Prediabetes is a diagnosis nobody wants, but it’s not a life sentence. It occurs when your pancreas doesn't make enough insulin or your cells become resistant to the insulin (or sometimes both). Then the body does not properly process sugar. That causes the sugars to accumulate in the bloodstream, which results in high blood sugar levels.
It’s reported that one in three adults in the U.S. has this condition. According to the Center for Disease Control and Prevention (CDC), it increases your risk for developing type 2 diabetes, heart attack or stroke. Without treatment, nearly 30 percent of people with pre-diabetes will develop type 2 diabetes within five years.
Knowing the facts and living well pays dividends in one’s health. Especially when you consider what you’ll pay out of pocket for diabetes care.
Family history and genetics play a significant role. Living a sedentary lifestyle and carrying excess fat also are important factors. Generally, pre-diabetes has no signs or symptoms. While a prediabetic’s blood sugar is not as high as someone with type 2 diabetes, they do share the same risk factors. These include:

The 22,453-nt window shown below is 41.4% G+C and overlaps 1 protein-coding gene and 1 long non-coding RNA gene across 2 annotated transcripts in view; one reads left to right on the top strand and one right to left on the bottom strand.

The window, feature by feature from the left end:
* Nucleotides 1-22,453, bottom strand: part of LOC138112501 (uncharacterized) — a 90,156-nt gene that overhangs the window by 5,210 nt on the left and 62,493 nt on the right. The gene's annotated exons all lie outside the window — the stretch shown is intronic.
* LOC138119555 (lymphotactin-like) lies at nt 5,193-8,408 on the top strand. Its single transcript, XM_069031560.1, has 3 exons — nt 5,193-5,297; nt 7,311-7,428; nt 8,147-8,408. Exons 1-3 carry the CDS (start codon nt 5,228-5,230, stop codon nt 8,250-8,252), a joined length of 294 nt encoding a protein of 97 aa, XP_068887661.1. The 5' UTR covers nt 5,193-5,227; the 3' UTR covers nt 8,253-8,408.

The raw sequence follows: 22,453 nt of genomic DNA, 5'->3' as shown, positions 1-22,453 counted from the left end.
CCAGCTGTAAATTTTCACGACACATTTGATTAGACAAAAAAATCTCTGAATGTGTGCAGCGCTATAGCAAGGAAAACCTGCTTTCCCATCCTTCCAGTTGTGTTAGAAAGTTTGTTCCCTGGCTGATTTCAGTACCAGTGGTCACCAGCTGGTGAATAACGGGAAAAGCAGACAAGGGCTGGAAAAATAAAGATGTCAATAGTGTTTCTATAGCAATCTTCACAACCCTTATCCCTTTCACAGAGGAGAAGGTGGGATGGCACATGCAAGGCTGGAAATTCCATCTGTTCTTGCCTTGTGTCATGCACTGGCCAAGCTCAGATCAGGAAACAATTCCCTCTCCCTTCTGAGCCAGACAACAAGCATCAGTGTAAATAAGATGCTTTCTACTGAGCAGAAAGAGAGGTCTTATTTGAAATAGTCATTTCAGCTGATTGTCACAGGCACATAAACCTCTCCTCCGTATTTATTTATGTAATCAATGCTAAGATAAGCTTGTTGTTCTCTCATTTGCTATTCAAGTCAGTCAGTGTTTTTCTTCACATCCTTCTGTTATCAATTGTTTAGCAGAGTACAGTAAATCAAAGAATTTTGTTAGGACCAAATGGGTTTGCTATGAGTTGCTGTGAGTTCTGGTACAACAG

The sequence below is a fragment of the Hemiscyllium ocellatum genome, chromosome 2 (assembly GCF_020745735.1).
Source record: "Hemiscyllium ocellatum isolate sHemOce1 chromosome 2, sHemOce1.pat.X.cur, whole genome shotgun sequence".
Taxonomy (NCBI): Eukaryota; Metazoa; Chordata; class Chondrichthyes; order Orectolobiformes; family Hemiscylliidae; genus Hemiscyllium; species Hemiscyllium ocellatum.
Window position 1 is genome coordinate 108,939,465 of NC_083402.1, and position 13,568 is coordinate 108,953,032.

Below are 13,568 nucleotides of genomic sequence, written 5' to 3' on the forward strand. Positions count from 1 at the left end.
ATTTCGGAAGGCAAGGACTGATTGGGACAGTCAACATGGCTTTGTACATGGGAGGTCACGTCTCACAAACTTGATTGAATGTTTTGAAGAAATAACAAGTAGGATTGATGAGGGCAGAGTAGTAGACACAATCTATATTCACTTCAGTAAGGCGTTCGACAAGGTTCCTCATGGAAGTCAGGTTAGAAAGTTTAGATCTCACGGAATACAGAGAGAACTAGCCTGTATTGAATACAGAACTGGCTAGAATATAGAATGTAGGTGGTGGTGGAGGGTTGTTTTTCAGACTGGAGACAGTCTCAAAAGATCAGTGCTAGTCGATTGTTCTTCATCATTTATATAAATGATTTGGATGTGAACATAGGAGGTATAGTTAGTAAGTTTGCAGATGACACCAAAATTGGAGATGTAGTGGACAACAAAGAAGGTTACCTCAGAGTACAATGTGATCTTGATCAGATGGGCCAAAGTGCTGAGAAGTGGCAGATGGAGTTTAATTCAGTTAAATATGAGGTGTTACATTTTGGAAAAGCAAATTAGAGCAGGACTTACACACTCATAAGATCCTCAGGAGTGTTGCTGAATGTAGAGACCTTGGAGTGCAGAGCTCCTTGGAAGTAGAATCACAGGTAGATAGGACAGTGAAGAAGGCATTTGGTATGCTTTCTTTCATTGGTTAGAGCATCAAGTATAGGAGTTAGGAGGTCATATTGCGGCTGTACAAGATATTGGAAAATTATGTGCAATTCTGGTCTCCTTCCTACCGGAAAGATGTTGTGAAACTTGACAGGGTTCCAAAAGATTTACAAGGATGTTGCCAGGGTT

There are several blood tests for prediabetes. The American Diabetes Association (ADA) recommends that screenings for adults begin at age 45. If a person is overweight and has additional risk factors, they should start earlier.
The glycated hemoglobin (A1C) test measures your average blood sugar level for the past two to three months. The test measures the percentage of blood sugar attached to proteins in red blood cells (hemoglobin). The higher your blood sugar levels, the more hemoglobin you'll have with sugar attached. The ranges are:
A fasting blood sugar test is done after not eating for at least eight hours. The ranges for this test are:
Lifestyle changes can prevent your prediabetes from becoming type 2 diabetes. Children and adults can find success by spending one hour or more each day in physical activity. Losing weight – if overweight – and eating more fiber (and less sugary, refined carbohydrates and fats) also helps. Medication isn’t generally recommended for children and isn’t always needed when you make diet and lifestyle changes.
Discuss any supplements or alternative therapies with your physician prior to use. Some could be harmful and interfere with other prescribed medications. Learn more about diabetes care.
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